Polls: Biden leads Nevada, tied with Trump in Ohio

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Democrat presidential nominee Joe Biden leads President Donald Trump by 6 percentage points in Nevada and is virtually tied with the president in Ohio, a pair of polls released Wednesday show.

The former vice president leads Trump in Nevada, 48 percent to 42 percent among likely voters, according to a poll of the state’s likely voters conducted by The New York Times and Siena College. Biden leads by just a single point in Ohio, 45 percent to 44 percent, a lead that sits within the survey’s margin of error.

Six percent of those polled in Nevada and 7 percent in Ohio said they were undecided.

The two polls were conducted after Trump announced on Friday that he had tested positive for coronavirus and were mostly completed before he returned to the White House from Walter Reed National Military Medical Center on Monday.

Additional polling showed a majority of voters in both states — 62 percent in Nevada and 58 percent in Ohio — believe Trump did not take adequate precautions to protect himself from Covid-19, including about 20 percent of respondents who identified as Trump supporters. Thirty-two percent of voters in in both states said he did take adequate precautions.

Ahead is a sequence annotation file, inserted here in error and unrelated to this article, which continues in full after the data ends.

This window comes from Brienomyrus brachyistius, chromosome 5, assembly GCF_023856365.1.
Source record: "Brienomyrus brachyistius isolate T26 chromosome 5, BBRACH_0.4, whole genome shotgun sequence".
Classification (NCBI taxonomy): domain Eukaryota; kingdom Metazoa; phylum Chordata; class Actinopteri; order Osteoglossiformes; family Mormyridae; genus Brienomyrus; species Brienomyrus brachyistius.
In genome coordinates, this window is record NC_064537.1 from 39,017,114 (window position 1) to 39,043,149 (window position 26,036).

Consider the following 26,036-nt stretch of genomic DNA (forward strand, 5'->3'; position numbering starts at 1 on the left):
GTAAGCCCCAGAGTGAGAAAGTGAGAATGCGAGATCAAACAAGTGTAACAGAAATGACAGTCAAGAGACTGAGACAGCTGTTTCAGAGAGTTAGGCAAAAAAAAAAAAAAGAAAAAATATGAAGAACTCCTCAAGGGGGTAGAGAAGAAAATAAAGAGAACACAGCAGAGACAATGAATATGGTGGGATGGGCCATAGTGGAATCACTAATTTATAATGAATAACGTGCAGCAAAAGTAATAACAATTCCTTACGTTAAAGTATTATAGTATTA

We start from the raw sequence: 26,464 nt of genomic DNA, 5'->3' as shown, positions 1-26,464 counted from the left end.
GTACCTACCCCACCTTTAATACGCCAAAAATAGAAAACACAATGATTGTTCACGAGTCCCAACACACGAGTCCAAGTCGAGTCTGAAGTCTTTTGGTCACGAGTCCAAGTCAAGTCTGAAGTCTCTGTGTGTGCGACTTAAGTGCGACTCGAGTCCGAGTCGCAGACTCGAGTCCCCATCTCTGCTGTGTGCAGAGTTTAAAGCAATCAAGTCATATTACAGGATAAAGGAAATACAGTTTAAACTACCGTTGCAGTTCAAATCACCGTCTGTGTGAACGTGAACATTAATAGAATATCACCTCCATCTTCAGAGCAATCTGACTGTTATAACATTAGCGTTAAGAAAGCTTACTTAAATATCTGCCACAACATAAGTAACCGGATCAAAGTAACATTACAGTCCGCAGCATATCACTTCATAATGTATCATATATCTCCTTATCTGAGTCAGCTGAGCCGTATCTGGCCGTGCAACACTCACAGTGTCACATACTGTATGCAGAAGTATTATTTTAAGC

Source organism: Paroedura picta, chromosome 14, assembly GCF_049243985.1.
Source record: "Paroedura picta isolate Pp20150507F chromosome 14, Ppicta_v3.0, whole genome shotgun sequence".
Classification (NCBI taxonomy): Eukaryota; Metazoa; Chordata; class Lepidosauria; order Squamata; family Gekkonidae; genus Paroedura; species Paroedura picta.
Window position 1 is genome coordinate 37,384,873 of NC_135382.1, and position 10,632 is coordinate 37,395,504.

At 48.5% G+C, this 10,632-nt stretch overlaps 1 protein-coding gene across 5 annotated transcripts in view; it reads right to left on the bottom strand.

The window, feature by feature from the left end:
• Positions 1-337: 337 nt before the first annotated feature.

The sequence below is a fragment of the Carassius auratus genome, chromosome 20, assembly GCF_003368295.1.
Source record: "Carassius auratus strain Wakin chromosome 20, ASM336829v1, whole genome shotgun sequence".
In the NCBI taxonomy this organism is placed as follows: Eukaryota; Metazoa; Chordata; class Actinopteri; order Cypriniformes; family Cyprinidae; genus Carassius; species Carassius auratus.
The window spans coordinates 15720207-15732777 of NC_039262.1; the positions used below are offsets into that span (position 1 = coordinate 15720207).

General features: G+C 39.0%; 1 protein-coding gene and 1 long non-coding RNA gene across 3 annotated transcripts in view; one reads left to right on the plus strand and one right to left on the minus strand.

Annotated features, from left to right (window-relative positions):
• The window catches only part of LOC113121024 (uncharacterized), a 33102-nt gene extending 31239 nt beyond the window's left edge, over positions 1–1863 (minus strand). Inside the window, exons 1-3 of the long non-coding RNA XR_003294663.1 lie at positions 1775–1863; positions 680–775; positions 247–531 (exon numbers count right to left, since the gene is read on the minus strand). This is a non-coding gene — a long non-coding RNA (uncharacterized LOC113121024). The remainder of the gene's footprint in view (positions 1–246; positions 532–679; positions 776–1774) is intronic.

Focusing on leadership during Covid-19, Nevada respondents by a 10-point margin said they trusted Biden more than Trump to handle the pandemic. In Ohio, that margin was seven points.

Twenty-seven days out from next month’s election, Biden continues to poll well with women. The Democratic nominee led Trump among women polled by 11 percent in Ohio and 14 percent in Nevada. Additionally, Biden polled ahead of Trump among suburban voters by 32 points in Nevada and 22 points in Ohio.

A New York Times/Siena College poll from last month showed the former vice president only leading in Nevada only by four points. In 2016, Hillary Clinton won Nevada by two points, while Trump won Ohio by eight points.

The New York Times/Siena College poll was conducted from Oct. 2-6, surveying 661 likely voters in Ohio and 660 likely voters in Nevada. The margin of error for the data from each state is plus-or-minus 4.3 percentage points.

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